Rivers and Lakes.—Sutherlandshire may be divided into three different drainage basins, by lines drawn from Cape Wrath south-eastward by Creag Riabhaich, Fionne Bheinn, and Meall a’ Chuirn to Carn Dearg; from Carn Dearg southwards by Ben Leoid, Beinn an Fhurain, and Breabag to the E end of the Cromalt Hills; and from Carn Dearg in a winding course by the N end of Ben Hee, the S end of the high ground at Creag Dhubh Bheag, the S end of Beinn Cleith Bric, to Creag na h-Iolaire, thence N by E along the E border of upper Strath Naver, and thereafter in a winding course eastward to Forsinard. In the district to the N of the first and third of these lines and covering about half the whole county the general inclination is to the N, and all the rivers run to the Atlantic, the chief from W to E being the Chearbhaig; the Claigionnaich, the Buaigheal Duibhe, and the Dionard, all flowing to Kyle of Durness; the Amhainn an t’ Stratha Beag, at the top of Loch Eribol1, and the river Hope, near the entrance; the Melness, near the entrance to the Kyle of Tongue, the Arnhainn Ceann Locha at its head, and the Allt an Rian on the E side at the village of Tongue; the Allt an Dearg at Kyle Rannoch; the Borgie and the Naver —with upper tributaries, the Mudale Bagaisteach (Bagastie) and Mallart—at Torrisdale Bay; Strathy Water at Strathy Bay; and the Halladale—with upper tributary Dyke Water—at Bay of Bighouse. In the district W of the first and second lines, and covering about one-sixth of the whole county, the streams flow westward or north-westward to the Minch and the Atlantic. The chief are, from N to S, the Sinairidh, flowing into Sandwood Bay; the Laxford, flowing to Loch Laxford; the Inver, flowing from Loch Assynt to Loch Inver, and its upper continuation, the Loanan, Ilowing into Loch Assynt at Inchnadamff; the Amhain na Clach Airidh, also flowing to Loch Inver; and the Kirkaig from Fionn Loch and Loch Veyatie, flowing along the boundary with Ross and Cromarty to Loch Kirkaig. In the third division, between the second and third of the lines mentioned, and covering one-third of the county, the rivers flow in a south-easterly direction to the Moray Firth. The principal streams, from NE to SW, are the Helmsdale, Loth Burn, the Brora, the Black Water, Golspie Burn, the river Fleet, the river Evelix, and the Oykell, with its tributaries the Shin and the Cassley. The county is full of lochs of all sizes, from Loch Shin (16 ⅜ x 1½ mile; 270 feet above sea-level) down to mere tarns. There are said to be more than 250 in the Assynt district alone, and 70 may be counted from the summit of Quinag. The western drainage basin is simply a network of small lochs and lochans. The principal sheets of water—which alone it is possible to mention here—are :—(in the northern drainage basin) Loch Airidh na Beinne, W of Kyle of Durness; Loch Hope (12), E of Loch Eriboll; Loch na Seilg and Loch a’ Ghabha Dhuibh, high up Ben Hope; Loch an Dithreibh (Deerie), in the glen upward from Kyle of Tongue; Loch Creagach and Loch Laoghal (both 369), in the hollow of the river Borgie; Loch Naver (247) and Lochs a’ Bhealaich and Coir’ an Fhearna (both 570), in the upper part of Strath Naver, to the W and N respectively; and Loch na Meide (518), to the NW; Loch Meadie (405), SE of Farr; Loch Leum a Chlamhain (770), between the two Ben Griams: (in the south-eastern basin) Loch an Ruathair (415) and Loch Truid Air Sgithiche (Loch Truderscaig; 426), Loch nan Cuinne, Loch a’ Chlair, and Loch Baddauloch (all 392); Loch Allt an Fhearna (433) and Loch na Moine (377), all in the upper waters of the Helmsdale river; Loch Brora (91), on the Brora; Loch Migdale (115), E of Bonar-Bridge; Loch Shin (270), Loch a’ Ghriama (304), and Loch Merkland (368), all in the valley of the Shin; Loch Fiodhaig (Fiack), on one of its feeders; and Loch Ailsh (498), on the upper part of the Oykell: (in the western drainage basin) a chain of small lochans E by S of Loch Inchard; Loch Stack (118) and Loch More (127), both in the valley of the Laxford river; Loch an Leathaid Bhuain (Led Vuan), discharging by the Muldie Burn into Loch Glendhu; Loch Leothaid (Leoid), W of Quinag; Loch Assynt (215), in the valley of the Inver; Loch Crocach, 2 miles N of Loch Inver; Loch na Gainimh (Ganive), between Canisp and Suilven; parts of Fionn Loch (357) and Loch Veyatie (366), and the whole of Cam Loch (405), Loch Urigill (515), and Loch Borrolan (460), all in the valley of the Kirkaig. The fishing in all the streams and lochs is very good, especially for trout. There is a remarkable subterranean lake in the Cave of Smoo in Durness. All the chief hills, rivers, and lochs are separately noticed; and for further details reference may be made to the particular articles dealing with them.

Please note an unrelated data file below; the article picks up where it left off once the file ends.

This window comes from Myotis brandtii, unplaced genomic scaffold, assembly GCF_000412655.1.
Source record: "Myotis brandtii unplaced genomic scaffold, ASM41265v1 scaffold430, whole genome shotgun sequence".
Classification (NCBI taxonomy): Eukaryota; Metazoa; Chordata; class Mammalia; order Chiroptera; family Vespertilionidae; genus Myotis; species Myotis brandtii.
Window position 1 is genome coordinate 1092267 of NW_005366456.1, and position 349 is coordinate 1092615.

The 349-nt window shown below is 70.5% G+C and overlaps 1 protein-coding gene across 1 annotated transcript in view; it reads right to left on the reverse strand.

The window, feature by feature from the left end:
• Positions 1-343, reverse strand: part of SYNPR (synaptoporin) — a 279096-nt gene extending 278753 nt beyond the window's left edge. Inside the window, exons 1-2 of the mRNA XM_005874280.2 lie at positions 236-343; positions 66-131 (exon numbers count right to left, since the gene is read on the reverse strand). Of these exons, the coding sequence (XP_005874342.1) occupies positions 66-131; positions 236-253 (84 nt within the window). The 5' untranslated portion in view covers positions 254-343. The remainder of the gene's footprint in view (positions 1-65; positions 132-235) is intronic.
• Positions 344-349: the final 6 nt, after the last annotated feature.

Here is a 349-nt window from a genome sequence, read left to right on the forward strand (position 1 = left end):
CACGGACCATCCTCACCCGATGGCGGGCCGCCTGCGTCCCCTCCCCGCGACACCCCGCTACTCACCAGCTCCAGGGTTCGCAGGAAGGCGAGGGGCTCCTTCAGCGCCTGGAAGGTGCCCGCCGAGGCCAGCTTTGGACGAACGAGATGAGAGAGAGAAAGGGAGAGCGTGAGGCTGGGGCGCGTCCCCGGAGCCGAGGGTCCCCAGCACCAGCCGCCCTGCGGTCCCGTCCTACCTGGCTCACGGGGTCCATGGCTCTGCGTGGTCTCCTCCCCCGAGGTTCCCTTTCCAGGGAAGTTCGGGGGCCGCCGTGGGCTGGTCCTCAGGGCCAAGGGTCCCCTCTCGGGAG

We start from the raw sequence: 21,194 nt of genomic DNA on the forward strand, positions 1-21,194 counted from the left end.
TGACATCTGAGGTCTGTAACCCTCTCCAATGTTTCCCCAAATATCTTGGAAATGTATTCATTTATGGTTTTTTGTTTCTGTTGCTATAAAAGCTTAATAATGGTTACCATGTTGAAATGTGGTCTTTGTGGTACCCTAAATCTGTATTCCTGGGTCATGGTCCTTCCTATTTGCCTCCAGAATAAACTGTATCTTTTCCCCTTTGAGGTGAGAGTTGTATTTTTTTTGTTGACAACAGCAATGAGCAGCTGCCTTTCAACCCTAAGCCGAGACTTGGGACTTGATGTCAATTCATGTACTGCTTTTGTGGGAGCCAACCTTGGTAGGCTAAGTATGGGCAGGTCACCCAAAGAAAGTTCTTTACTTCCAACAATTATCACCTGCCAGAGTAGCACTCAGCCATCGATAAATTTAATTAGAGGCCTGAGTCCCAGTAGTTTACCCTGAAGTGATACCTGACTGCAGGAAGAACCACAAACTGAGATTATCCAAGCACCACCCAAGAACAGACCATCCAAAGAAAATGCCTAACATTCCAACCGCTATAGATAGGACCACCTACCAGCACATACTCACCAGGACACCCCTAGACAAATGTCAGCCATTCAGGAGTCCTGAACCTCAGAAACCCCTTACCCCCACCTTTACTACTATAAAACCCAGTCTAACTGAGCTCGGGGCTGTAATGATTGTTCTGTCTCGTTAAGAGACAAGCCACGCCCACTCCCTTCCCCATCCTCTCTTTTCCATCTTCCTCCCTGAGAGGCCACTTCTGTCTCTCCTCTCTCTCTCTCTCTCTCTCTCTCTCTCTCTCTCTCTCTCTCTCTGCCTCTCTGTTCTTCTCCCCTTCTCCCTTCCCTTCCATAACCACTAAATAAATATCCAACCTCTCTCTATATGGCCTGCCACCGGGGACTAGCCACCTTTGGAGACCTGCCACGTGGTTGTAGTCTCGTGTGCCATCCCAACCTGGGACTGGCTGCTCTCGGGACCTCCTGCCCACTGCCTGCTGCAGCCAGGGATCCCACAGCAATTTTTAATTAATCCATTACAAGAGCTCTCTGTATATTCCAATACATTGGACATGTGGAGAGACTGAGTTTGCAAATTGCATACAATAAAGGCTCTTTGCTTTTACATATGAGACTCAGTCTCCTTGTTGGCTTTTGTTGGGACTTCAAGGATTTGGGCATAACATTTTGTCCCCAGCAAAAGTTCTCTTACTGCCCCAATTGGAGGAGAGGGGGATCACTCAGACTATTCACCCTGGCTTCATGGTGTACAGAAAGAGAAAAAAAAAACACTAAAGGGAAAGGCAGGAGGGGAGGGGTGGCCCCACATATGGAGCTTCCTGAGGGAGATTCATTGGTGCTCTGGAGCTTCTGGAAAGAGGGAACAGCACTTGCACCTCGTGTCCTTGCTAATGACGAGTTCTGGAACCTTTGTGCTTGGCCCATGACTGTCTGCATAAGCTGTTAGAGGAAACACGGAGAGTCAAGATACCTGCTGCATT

Geology. —Along the W border of Sutherlandshire, an extensive area is occupied by those crystalline Archaean rocks which might not inaptly be regarded as the foundation stones of Scotland. From the wild headland of’ Cape Wrath they can be traced at intervals rising from underneath the Torridon sandstones to Loch Inchard, and from the latter sea-loch they cover a belt of ground along the coast S to the county boundary at Loch Inver. From the top of one of the minor hills at Scourie the observer can descry, for miles around, that peculiar type of scenery which is found nowhere else in Scotland. Bare, rounded hummocks and bosses of grey gneiss follow each other in endless succession, and in the hollows there are pools and lochs filling rock basins. Huge boulders are strewn over the barren hummocks, which, with the highly polished surfaces of the gneiss, give one a vivid impression of the glaciation of that region. With certain prominent exceptions, these verdureless knolls and hills of ArchÃ¦an gneiss do not rise much above one uniform level, which only tends to increase the monotony of the landscape. These ancient rocks, whatever may have been their origin, are now wholly crystalline. For the most part they are composed of micaceous, hornblendic, and diallage gneisses, with bands of mica schist. Frequently they contain masses of basic material showing little or no foliation. A remarkable feature of the Archaean series to the south of Scourie is the abundance of dykes of epidiorite and peridotite traversing the gneiss in a NW direction. They must have been erupted subsequent to the consolidation and banding of the gneiss. There is clear evidence, however, to show that at a later date both gneiss and dykes were affected by dynamical movements which produced planes of schistosity and gave rise to new crystalline structures. Again, in the area between Scourie and Durness, the crystalline gneiss is traversed by a great plexus of acid igneous rocks in the form of dykes or sheets, composed of granite and associated pegmatites. The latter are admirably seen along the road leading from Loch Laxford to Rhiconich. Numerous mineral localities are to be found in the area occupied by the Archaean gneiss, some of which have been minutely described by Dr Heddle. The rocks in the neighbourhood of Scourie are not only interesting for their lithological varieties, but also for the minerals contained in them. Garnets abound in the hornblende rocks on the shore S of the village, and at the N W promontory of the Bay of Scourie, hydrous anthophyllite with small crystals of talc or ripidolite is to be met with. Not far to the S of Cape Wrath, Professor Heddle found an interesting mineral locality yielding chert, moss-agate, actinolite, hydrous anthophyllite, steatite, and ripidolite, and he also found a thin vein of chalcopyrite and chrysocolla in the gneiss to the SE of Rhiconich. In the gneiss and pegmatite on Ben Kcnnabin and other localities, agalmatolite is found in considerable abundance. An interesting feature connected with the veins of pegmatite is the occurrence in them of crystals of titaniferous iron, which disintegrate under the influence of atmospheric agencies, and the grains form a black sand strewn along the seashore. This undulating plateau of bare gneiss hills was originally covered by a vast pile of Torridon sandstones which have since been removed by denudation. Notwithstanding this excessive waste, there are still extensive relics of these overlying sedimentary deposits in the extreme NW of the county and in Assynt. Between Cape Wrath and the Kyle of Durness they form one of the noblest hills in. Scotland, reaching a height of 650 feet, and yet neither the base nor the top of the series is exposed in this section. Between Loch Inchard and the Kyle of Burness, however, the unconformable junction between the Torridon sandstones and the Archaean gneiss is admirably exposed at various localities. From the researches of the Geological Survey it appears that they are divisible into certain zones, the lower portion of the series consisting of breccias, conglomerates, and alternations of grits and conglomeratic sandstones. These graduate upwards into red sandstones, indicating deposition in deeper water. By a series of remarkable dislocations, which will be referred to in the article on the geology of Scotland, the unconformable base line of the Torridon formation has been repeatedly shifted, and hence, as the observer traverses the region from Rhiconich to Cape Wrath, he crosses again and again the same succession of beds. In Assynt the unconformability at the base of the Torridon strata is well marked, and in that region, too, the geologist cannot fail to realise the enormous denudation to which these red sandstones have been subjected. The great terraced escarpments of Suilven, now completely isolated from Quinaig, Canisp, and Coul More, with which they were at one time connected, enable one to compute the thickness of the vast pile of strata since removed by denudation. The foregoing formation of Torridon Sandstone was regarded by Murchison as the equivalent of the Cambrian rocks of Wales, but recent discoveries in time over lying fucoid beds in Ross-shire have shown that the Torridon Sandstone must be of pre-Cambrian age. The discovery of certain trilobites in the fucoid beds, the horizon of which is clearly defined, proves that the quartzites, fucoid beds, and limestones, are mainly but not wholly Cambrian. A careful examination of the sections in Sutherlandshire proves beyond doubt that there is a marked unconformability between these Torridon sandstones and the Cambrian strata overlying them. On the slopes of Quinaig and Canisp, the white quartzites at the base of the Cambrian series being inclined at a higher angle, cross the successive beds of Torridon sandstone, which are nearly horizontal or tilted at a gentle angle to the SE. Indeed, this unconformable relation is so strongly marked that the observer can trace it, even in the far distance. Still more striking proof is obtained in the Durness area, for to the W of the Kyle of Durness the Cambrian quartzites pass transgressively across the edges of the underlying Torridon sandstones till they rest on the Archaean gneiss. It is apparent, therefore, that prior to the deposition of the Cambrian sediments there must have been extensive denudation of the Torridon deposits. The various subdivisions of the Cambrian formation as developed in this county will be given in the article on the geology of Scotland. From the quartzites at the base of the formation, a regular order of succession has been established through the fucoid beds and serpulite grit to the limestones at the top of the series. In the Durness area, where the limestones yield fossils, and where they are typically developed, the Cambrian strata are arranged in the form of a basin, which has been isolated from the same series of rocks in the Eriboll area by normal faults. On the E side of these great dislocations there rises a prominent escarpment of Archaean gneiss, which is traceable from Kennabin near Durness, S by Ben Spionnu, Ben Stack, to Quinaig in Assynt. The E slope of this ridge is covered by the quartzites at the base of the Cambrian series, followed by the fucoid beds, serpulite grit, and the limestone, which are repeated by a series of folds and reversed faults. Eventually, at various localities along the line from Eriboll to Assynt, the Archaean gneiss is brought up by means of a great reversed fault or thrust plane, and is made to overlie the Cambrian strata. This is followed by another great thrust plane or reversed fault, which ushers in the eastern schists with a general dip to the ESE at gentle angles. The peculiar features of these schists as well as the order of succession will be given elsewhere in this volume. At present it will be sufficient to state that throughout a large part of the county the metamorphic rocks are remarkably uniform in character, consisting of flaggy gneiss and mica schist, and that, disregarding minor folds, the general inclination of the beds is to the ESE. An interesting band of limestone is met with on the banks of Loch Shin at Shinness and Arskaig, which has yielded to Professor Heddle a rich variety of minerals. In approaching the limestone the mica schists and gneiss become more hornblendic, while a bed of hornblende rock immediately overlies the limestone. In the contact zone the following minerals, among others, were obtained by Dr Heddle: Biotite, Actinolite, Tremolite, Asbestos, Augite, Pyrite, Sahlite, Sphene, Apatite, Chlorite, Steatite, etc. He regards the specimens of sphene found at this locality as the finest in Britain. Several important masses of granite and syenite occur among the eastern schists: one forms the tract of high ground round Ben Loyal; another, Ben Stomino; a third occupies a tract on the county boundary at the head of Strath Halladale; a fourth extends from Lairg to near Rogart station; a fifth is situated to the N of the Dornoch estuary on the Migdale Hill; while a sixth occurs at the Ord, and is traceable SW by Helmsdale to Lothbeg. The granite forming Ben Loyal, which is perhaps one of the most picturesque mountains in Sutherland, is fine grained, containing quartz, felspar, black mica, and hornblende. From this centre boulders were dispersed in great numbers during the glacial period, two of which deserve special notice on account of the rare series of minerals which they yielded to the Rev. Dr Joass and Professor Heddle. Occurring on the E slope of Ben Bhreck, in the line of the ice movement from Ben Loyal, there can be little doubt that they were derived from that mass. In or near a small infiltration vein traversing one of these boulders the following minerals, among others, were found: Babingtonite, Fluorspar, Sphene, Allanite, Magnetite, Ilmeinite, Amazon stone, Strontianite, etc. Of these, perhaps the most interesting are the beautiful green-tinted crystals of Amazon stone. Resting unconformably on the metamorphic rocks of Sutherland, there are numerous outliers of Old Red. Sandstone which evidently belong to the lower division of that formation. They have not, as yet, been found to the W of the Kyle of Tongue; but on the hills immediately to the E of this arm of the sea there are large masses of coarse conglomerate, and also on the Roan Islands at the mouth of the Kyle. On the ridge to the E of the Kyle the conglomerate can be traced more or less continuously from Culbackie by Cnoc Fhreiccadain to the slopes of Ben Stomino, where the materials consist mainly of granitic detritus. A similar outlier occurs on the crest of Ben Armine. There are two prominent hills in the E of Sutherland, however, that rise with steep slopes from the undulating moorland of schist and gneiss which owe their special features to cappings of coarse conglomerate, viz., Ben Griam More and Ben Griam Beg. With the strata inclined at low angles, and forming a series of parallel lines, they remind one of the great cone of Morvern in Caithness. In Kirktomy Bay, and again to the E of Strathy Point, strata of the same age occur. At the former locality they consist of red sandstones, with nodular bands and red sandy clays. At the latter point they are traceable from Strathy Bay E by Melvich to the county boundary. At the base there is a pink granite breccia, with thin seams of sandstone passing upwards into a group of flagstones forming bluff cliffs, which show excellent sections of the beds. From the researches of Sir Archibald Geikie it appears that there is a gradually ascending series from the county boundary W to Bighouse Bay; but at the latter locality the beds dip to NNE. At the Portskerry Harbour the unconformability is admirably seen, the crystalline gneiss and granite being covered by a thin breccia passing up into yellow and greenish sandstones, which yielded fish remains to Mr C. W. Peach. Still farther W, near Baligill, grey and red sandstones, with flagstones and calcareous shales yielding Dipterus, Thyrsius, and Coccosteus, are to be found. At this locality also a thin seam of workable limestone is intercalated with the Old Red strata.